Inspiration4’s Successful Splashdown is just the beginning of Private Spaceflight for SpaceX

Inspiration4’s Successful Splashdown is just the beginning of Private Spaceflight for SpaceX

The Inspiration 4 crew made a winning splashdown Saturday evening off the east coast of Florida, marking the end of the first fully private, all-civilian space mission. SpaceX’s Go-Searcher recovery ship was pulled into a crew dragon capsule, called Resilience, less than an hour after the splashdown. The crew was then flown by helicopter to NASA’s Kennedy Space Center, where they underwent quality medical tests. The successful completion of the mission is a major victory for Elon Musk and SpaceX (and, more formally, NASA, which has funded the development of the technology), which has managed the entire mission.

This is probably our clear signal that a new dawn of space travel has officially arrived here. Benji Reed, senior director of SpaceX’s Human-Spaceflight program, told reporters that the company is growing in number of inquiries from potential customers for personal missions. He said the company can fly at least three, four, five, six times a year.

Of course, mission commander Jared Isaacman is not the first millionaire to go into space. This summer, Richard Branson and Jeff Bezos both conducted their own orbital pleasure rides in vehicles developed by their respective companies, Virgin Galactic and Blue Origin. But those trips were significantly shorter – Bezos and three of his crew went into space and returned in less than 15 minutes, essentially traveling under a long parabolic pressure. In contrast, the Inspiration 4 crew spent three days orbiting the Earth at an altitude of 590 kilometers – more than the International Space Station, meaning they were the most “outer” of all the people in space.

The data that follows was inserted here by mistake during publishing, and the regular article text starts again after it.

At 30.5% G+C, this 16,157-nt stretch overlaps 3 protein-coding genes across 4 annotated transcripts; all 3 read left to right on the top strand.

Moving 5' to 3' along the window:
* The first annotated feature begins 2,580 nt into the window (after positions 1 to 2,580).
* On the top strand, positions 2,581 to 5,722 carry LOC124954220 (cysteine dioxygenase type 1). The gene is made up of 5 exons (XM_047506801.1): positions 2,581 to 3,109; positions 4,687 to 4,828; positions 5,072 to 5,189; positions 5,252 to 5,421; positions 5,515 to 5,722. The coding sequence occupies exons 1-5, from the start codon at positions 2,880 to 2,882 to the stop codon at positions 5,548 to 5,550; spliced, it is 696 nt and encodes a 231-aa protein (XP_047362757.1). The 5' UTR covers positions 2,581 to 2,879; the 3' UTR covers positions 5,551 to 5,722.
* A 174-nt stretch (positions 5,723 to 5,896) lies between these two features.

During their mission, they traveled around the earth an average of 15 times a day. While in orbit, the crew conducted a handful of science experiments, mostly gathering information on themselves, in order to further our understanding of the effects of spacecraft on the human body. The crew spent some time in the large glass-domed window, calling SpaceX “cupola”, taking pictures of space.

With the exception of Isaacman, who made his fortune from his payment processing company Shift 4 Payments, the crew included medical assistant and childhood cancer survivor Hailey Arceneaux; Geologist Sean Proctor; And Lockheed Martin engineer Chris Sembroski.

Among the other first for the crew, Arceneaux was the youngest American to go into space and the first to go into space with an artificial limb; Proctor was the first black woman to launch a space mission.

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